A guide to bins and waste management

It’s a dirty job, and actually quite important to do it right!

Choosing the best bin and waste options for your business makes daily work more productive and can make it more pleasant and safe for staff as well as improving efficiency, reducing costs and ensuring you meet important health and hygiene regulations and improve the sustainability of your business.

Here’s a guide to choosing the right bins and waste options to suit your needs and budget.

These three questions need to be considered for each kind of bin or waste option you need in different areas of your business.

  • What type of bin do you need?

  • What material should bins and waste storage be made of?

  • What size do you need and how many?

As a first step, you’ll need a clear idea of what kind of waste your business produces and how much and how quickly this waste is produced. You can find a step by step guide to carrying out a waste audit here.

Make a note of:

  • What kinds of waste are produced

  • How much is produced per collection period (e.g. weekly or fortnightly)

  • What kinds of waste are generated in different areas and whether they are being put into the correct bins.

  • Who is collecting the waste and how -- can the collector manage to move the waste from a larger bin or do you need to make sure the bin is smaller so the person who disposes of the waste can carry it safely?

This process in itself can help you save money as you can identify, for example, if you are wasting too much of a particular kind of food or if you have a lot of paper waste, replacing, fixing or regular servicing of a photocopier or printer or devising paperless systems can mean you save on the waste you are producing.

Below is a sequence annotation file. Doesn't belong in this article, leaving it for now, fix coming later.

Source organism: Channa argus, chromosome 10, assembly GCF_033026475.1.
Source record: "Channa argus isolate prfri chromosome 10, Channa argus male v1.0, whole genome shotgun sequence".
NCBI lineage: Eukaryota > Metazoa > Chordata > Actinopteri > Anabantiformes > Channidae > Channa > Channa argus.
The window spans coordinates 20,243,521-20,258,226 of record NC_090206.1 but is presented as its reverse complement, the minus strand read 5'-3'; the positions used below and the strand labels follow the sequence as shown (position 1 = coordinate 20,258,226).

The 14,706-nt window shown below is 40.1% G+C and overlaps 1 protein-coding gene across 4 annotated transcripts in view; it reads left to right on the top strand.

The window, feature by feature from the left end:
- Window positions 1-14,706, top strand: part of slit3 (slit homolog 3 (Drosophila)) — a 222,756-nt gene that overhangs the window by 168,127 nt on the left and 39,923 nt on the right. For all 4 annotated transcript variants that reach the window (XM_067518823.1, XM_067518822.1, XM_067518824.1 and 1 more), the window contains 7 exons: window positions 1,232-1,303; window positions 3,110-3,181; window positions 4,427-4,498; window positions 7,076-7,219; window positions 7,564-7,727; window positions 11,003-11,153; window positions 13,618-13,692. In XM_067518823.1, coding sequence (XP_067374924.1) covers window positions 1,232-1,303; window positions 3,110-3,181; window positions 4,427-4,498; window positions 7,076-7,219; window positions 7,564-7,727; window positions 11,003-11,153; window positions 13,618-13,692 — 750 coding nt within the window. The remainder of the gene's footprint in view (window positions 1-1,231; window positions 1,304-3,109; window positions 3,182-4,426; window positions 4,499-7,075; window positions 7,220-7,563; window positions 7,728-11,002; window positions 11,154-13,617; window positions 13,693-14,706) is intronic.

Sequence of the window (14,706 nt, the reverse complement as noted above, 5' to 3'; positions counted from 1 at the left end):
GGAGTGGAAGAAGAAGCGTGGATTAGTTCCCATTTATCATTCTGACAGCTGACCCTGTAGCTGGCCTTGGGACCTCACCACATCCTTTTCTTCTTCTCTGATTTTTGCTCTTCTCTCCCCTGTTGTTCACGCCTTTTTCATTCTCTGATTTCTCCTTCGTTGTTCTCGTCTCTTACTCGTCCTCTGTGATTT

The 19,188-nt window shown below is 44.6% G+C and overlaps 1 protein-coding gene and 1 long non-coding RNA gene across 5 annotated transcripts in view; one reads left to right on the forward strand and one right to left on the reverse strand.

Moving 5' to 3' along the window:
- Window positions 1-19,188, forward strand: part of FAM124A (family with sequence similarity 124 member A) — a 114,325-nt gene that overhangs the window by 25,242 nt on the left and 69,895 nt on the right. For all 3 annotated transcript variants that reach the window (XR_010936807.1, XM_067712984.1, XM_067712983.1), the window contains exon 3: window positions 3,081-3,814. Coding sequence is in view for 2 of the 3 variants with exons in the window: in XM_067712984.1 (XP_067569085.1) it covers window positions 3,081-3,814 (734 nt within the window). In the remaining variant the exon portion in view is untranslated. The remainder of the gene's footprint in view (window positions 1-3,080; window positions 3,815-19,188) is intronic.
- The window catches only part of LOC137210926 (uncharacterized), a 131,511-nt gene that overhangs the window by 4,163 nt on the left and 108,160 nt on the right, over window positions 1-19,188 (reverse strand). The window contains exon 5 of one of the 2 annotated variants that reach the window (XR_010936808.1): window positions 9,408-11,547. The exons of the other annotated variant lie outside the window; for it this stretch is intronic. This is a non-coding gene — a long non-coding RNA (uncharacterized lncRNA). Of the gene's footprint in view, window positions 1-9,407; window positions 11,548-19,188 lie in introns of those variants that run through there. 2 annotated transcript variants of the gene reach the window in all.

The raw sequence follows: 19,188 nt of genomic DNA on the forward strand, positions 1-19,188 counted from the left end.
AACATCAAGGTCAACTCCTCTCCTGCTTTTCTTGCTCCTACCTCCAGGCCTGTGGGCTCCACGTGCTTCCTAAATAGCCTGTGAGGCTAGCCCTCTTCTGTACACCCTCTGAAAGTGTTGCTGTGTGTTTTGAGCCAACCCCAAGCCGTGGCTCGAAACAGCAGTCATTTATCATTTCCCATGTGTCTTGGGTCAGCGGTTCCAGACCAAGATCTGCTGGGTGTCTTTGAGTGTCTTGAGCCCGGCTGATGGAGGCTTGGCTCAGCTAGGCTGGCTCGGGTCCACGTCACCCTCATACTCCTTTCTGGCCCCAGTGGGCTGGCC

Once you have a note of the main categories of waste you produce and how much, you can re-examine the bins you have and what you need.

Types of bins:

Smaller indoor bins (for kitchens and offices)

  • Pedal bins - Pedal bins allow hands-free waste disposal which is hygienic and reduces the risk of cross-contamination of bacteria - particularly important in food prep areas, clinical spaces and bathrooms. The foot pedal is also useful if staff need to dispose of larger amounts of waste which need both hands to carry and the lid helps to minimise odours.

  • Swing bins - Swing bins close automatically, are usually pretty simple and hard to break and lower in price than other kinds of bins. This swing top can also be detached and cleaned more easily than other kinds of bins. However, because they need to be touched by hand, these are better for offices and areas such as reception rather than kitchens or bathrooms where there is a higher risk of transferring bacteria. It’s a good idea to provide handwashing facilities nearby so staff can clean their hands after touching the lid.

  • Bullet bins - basically these bins are designed to look good, with small openings that you can open by touch, push, rolling the lid. They are good for public areas but complex opening mechanisms, small size and the need to touch the lid mean they’re not ideal for areas where there is lots of waste or risk of cross-contamination.